Like other similar tragedies, the string of terrorist attacks in Brussels on March 22 not only claimed lives and caused injuries, but also provoked traumatic stress for those who learned about them from media reports.

Joan Cook, a psychologist and associate professor at Yale University, wrote an article about how terrorist attacks could harm people’s emotional health and who is exposed the most to news about such events.

When news on tragic events like terrorist attacks comes it provokes anxiety. It is not unusual for people to be anxious about what could happen to them in public places. Terrorists could attack anywhere – and this makes anxiety increase.

“Nevertheless, not everyone realizes that a sad event could also cause a traumatic experience for those who learned about it secondhand from media reports. Every one of us could potentially be exposed to posttraumatic stress disorder (PTSD)

According to psychiatrists, a trauma is described as direct exposure to actual or threatened death or serious injury to one’s self or to a loved one. It can also include indirect exposure, learning about the death or injuries of another person. Specialists say that people cannot avoid empathy for other person’s feelings. This is the reason why causing death or injuries to someone is also traumatogenic experience.

The current state of online media including social networks creates the possibility for a person to watch a tragic event unfolding live in all details, just as if they were directly involved. First of all, pictures and videos taken by eyewitnesses are published, and then come professional reports and official statements. Finally, media publishes personal stories and interviews with the relatives of those affected by the tragedy. These stories are expected to help the audience feel more compassion for the victims. However, these reports could be traumatizing for a lot of people. According to Cook, up to 50 percent of individuals in the US experience exposure to potentially traumatic events. If a person feels too impacted by a tragic event he or she is often described as hyperemotional. However, according to the professor, some people just feel more emotionally impacted than others, so “we should not judge ourselves or others for how we respond to events in the news.”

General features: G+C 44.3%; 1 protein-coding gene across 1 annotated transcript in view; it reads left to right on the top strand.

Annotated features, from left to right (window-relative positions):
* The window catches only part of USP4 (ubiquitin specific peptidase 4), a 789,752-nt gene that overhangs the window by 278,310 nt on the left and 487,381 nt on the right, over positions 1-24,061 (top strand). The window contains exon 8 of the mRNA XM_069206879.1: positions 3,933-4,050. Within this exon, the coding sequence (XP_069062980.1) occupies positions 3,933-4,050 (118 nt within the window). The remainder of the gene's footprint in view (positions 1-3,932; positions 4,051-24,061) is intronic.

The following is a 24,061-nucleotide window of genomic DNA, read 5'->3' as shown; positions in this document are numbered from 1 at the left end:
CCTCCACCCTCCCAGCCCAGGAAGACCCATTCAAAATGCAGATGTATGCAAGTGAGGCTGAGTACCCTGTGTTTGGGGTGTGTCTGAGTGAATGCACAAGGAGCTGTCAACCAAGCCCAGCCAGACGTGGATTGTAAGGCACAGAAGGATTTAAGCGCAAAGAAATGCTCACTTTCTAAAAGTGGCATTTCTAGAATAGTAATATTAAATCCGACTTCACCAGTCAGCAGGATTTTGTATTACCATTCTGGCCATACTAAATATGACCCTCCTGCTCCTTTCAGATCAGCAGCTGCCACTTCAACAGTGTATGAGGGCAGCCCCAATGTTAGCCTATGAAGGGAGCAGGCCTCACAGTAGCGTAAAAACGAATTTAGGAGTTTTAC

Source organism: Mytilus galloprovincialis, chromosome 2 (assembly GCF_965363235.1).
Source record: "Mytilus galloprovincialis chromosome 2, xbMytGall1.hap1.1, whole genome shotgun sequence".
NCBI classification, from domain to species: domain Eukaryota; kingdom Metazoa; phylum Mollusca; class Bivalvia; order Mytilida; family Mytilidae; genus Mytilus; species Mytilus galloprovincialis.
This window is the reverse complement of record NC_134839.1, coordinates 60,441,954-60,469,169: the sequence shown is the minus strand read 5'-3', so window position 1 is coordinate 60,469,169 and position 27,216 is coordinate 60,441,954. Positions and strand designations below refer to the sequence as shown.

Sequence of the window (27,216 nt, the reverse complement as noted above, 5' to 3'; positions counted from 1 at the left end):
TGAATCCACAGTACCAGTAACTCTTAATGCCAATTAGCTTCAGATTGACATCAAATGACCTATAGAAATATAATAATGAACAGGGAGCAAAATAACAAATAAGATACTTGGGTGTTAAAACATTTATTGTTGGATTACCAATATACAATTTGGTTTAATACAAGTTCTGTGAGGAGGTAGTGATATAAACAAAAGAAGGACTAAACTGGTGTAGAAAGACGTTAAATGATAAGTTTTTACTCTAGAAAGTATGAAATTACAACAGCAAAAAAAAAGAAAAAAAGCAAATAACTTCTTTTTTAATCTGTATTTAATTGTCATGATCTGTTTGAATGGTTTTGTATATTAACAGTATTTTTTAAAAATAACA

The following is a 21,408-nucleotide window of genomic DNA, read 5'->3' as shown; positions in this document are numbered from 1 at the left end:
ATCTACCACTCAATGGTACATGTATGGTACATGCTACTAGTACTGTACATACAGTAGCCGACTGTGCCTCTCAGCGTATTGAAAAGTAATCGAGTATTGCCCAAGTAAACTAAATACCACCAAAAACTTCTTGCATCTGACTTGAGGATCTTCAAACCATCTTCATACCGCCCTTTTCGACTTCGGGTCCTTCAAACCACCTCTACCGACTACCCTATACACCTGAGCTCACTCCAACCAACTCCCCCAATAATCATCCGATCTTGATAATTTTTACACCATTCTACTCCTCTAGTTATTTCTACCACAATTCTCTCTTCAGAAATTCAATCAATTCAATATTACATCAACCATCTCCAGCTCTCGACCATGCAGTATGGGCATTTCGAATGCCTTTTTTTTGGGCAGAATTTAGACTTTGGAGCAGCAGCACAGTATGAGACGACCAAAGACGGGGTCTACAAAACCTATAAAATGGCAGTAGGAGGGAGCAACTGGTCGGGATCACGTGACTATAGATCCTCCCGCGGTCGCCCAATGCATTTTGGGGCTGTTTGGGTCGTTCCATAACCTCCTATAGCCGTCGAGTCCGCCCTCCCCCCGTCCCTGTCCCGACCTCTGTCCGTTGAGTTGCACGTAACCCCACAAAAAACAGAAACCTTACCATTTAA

“Just as someone may have a susceptibility to physical health problems (cancer, diabetes, high blood pressure), some of us are more vulnerable to mental health difficulties like post-traumatic stress disorder,” she wrote.

Other pre-trauma factors that increase the risk for PTSD include being female, having lower cognitive functioning, having a negative outlook on life, having a family history of mental health problems and prior traumatic exposure.

Another important factor is a lack of social support after traumatic exposure, the article read. The psychologist underscored that there is a difference in intensiveness of posttraumatic stress between a combat veteran and a person watching news on TV. However, the fact is that both situations are equally traumatogenic.

“In times of difficult life experiences, Cook noted, it is important to maintain an active lifestyle and take care of oneself, including having adequate sleep, pleasurable activities, and communicating with supportive people.

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